Written 7th December 2023 by James Claughton
The law, rules and regulations by which professionals such as those working in healthcare, law, teaching and financial services are held to account is commonly referred to as professional discipline.
As may be expected, regulators will use different terminology and adopt a slightly different approach to cases involving alleged misconduct or breaches of their professional standards, however, they all have a common objective to implement and uphold standards aimed at protecting the public and maintaining public confidence in their profession.
With extensive experience in both criminal and regulatory matters, Olliers are uniquely placed to represent professionals facing regulatory and criminal proceedings. Given that the two are often inextricably linked, we offer a holistic approach which ensures the best possible outcome for those we represent.
How are professional discipline and criminal proceedings linked?
Professional discipline cases will often involve allegations of misconduct with a potentially criminal aspect, for example allegations of fraud, theft, assault or sexual offences. Whilst the proceedings must, be allowed to run their own course and have decisions taken by duly appointed panels and, where necessary, Judges and/or juries, the fact is that the cases will by their nature involve many of the same characters and issues, principally, the complainant(s), witnesses and the professional.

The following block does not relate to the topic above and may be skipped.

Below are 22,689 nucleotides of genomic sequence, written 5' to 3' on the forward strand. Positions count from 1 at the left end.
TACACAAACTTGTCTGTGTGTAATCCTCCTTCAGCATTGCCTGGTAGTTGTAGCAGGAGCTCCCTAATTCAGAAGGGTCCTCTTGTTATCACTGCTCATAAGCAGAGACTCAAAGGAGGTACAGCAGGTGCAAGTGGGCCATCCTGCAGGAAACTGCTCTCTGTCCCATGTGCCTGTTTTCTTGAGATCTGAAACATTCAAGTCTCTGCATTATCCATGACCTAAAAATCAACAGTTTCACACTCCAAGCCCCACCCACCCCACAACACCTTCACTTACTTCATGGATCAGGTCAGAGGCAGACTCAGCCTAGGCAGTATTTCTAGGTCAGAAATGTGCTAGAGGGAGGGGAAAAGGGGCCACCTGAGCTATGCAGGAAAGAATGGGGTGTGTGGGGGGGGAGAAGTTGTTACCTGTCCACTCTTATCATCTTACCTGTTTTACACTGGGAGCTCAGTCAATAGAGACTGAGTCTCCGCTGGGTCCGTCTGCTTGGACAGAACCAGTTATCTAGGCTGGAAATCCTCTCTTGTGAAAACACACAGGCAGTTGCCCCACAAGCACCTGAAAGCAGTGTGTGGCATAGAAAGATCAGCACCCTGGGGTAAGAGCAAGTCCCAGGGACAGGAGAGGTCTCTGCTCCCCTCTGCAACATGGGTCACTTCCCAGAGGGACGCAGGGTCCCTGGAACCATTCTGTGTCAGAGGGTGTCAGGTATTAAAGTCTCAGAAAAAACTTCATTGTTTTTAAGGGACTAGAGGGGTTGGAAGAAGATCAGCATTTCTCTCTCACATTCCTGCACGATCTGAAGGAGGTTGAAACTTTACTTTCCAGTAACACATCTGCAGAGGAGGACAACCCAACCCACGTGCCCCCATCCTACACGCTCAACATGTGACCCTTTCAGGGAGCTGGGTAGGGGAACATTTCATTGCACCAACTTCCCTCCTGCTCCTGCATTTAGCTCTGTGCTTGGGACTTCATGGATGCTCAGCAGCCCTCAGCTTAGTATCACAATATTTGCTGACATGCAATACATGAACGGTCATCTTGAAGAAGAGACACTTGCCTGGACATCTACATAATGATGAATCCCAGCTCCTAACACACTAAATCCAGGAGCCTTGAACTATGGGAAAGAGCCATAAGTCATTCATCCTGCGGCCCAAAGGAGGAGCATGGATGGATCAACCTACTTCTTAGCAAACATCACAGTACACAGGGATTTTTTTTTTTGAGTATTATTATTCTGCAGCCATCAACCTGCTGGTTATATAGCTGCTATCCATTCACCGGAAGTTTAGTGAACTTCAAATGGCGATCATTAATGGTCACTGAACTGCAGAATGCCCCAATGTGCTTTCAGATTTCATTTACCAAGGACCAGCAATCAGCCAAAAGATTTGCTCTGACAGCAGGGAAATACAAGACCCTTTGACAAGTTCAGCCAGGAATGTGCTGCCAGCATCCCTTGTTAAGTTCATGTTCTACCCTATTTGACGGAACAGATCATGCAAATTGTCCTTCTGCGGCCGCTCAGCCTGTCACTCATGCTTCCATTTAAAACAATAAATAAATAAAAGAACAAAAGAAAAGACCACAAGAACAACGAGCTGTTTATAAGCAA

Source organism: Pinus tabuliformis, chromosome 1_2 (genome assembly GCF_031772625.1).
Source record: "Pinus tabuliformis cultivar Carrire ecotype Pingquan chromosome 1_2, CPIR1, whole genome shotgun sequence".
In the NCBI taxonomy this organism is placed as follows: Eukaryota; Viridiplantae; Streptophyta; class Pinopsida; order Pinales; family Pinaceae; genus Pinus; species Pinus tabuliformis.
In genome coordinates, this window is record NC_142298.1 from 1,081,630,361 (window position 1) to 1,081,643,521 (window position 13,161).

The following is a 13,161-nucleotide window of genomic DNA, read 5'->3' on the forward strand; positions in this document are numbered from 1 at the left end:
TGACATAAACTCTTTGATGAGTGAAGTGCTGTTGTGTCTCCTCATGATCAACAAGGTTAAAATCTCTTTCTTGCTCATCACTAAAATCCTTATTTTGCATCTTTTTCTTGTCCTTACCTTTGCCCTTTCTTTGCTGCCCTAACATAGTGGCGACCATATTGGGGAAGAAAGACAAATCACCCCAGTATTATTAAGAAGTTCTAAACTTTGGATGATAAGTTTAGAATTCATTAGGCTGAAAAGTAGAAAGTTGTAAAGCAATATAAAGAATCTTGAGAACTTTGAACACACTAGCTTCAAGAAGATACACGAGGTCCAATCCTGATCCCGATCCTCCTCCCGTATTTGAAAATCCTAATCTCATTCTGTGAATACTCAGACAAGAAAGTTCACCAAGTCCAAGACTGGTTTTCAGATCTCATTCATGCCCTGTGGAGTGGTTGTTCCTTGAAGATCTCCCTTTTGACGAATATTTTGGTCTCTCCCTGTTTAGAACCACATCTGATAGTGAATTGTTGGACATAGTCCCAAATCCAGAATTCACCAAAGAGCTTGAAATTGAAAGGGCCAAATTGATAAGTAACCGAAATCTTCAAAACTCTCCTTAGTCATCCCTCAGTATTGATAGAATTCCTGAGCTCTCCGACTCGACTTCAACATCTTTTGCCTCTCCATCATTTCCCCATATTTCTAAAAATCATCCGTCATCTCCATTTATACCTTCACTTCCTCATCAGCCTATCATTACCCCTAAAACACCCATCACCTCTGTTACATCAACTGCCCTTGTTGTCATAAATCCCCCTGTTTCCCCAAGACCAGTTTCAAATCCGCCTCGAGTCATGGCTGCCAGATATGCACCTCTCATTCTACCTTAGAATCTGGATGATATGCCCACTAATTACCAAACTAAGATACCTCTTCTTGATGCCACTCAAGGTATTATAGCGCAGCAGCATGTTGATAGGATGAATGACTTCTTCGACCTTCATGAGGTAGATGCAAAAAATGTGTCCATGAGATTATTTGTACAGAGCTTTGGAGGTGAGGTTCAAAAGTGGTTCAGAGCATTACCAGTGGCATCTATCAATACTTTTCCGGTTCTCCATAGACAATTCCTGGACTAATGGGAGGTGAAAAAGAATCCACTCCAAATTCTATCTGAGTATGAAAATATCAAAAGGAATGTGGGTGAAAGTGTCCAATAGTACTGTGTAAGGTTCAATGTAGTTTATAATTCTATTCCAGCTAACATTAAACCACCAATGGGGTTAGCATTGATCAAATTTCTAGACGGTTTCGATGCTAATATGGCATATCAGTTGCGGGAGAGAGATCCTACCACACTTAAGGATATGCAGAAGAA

Olliers are frequently instructed by professionals including doctors, nurses, dentists, healthcare professionals, teachers and lawyers for both criminal and regulatory investigations. If a regulated professional is under criminal investigation, it is important to consider, at an early stage, the potential for regulatory proceedings to be initiated. They should consider a dual approach to their defence to ensure consistency and moreover to avoid compromising their position in either proceedings.
Interview under caution in a criminal investigation
Ordinarily, the first stage of any criminal investigation will be the arrest and interview of a suspect (or a voluntary interview). It is important to instruct a solicitor who not only has the experience to assist with the criminal allegations but also one who understands the potential consequences for the professional when it comes to their career and the regulatory fallout. What is said or not said during the police investigation may inform and influence the regulatory investigation and so it is important that the interview does not jeopardise the position with the regulator.
Taking doctors as an example, they will see hundreds if not thousands of patients a year, therefore, a police interview can be fraught with danger, particularly if they have one or a small number of allegations put to them in respect of one patient who they may not have seen for a number of weeks, months or even years.. A doctor cannot and moreover should not, be expected to answer specific and detailed questions without access to records because even with the best will in the world and the greatest confidence in their own ability to remember particular patients, people are unlikely to be able to do so with 100% accuracy.
The police may not appreciate how difficult this could be for a doctor and they may not recognise the far-reaching consequences that inaccurate answers could have for a professional even beyond the criminal investigation. They may not therefore understand the approach taken by the professional in an interview and this may result in a premature, unfair or simply incorrect outcome to the investigation.
Instructing a firm like Olliers, with lawyers who deal with both criminal and regulatory law, with considerable experience in professional discipline cases provides the opportunity to properly address and, in a sense, influence the criminal and regulatory proceedings.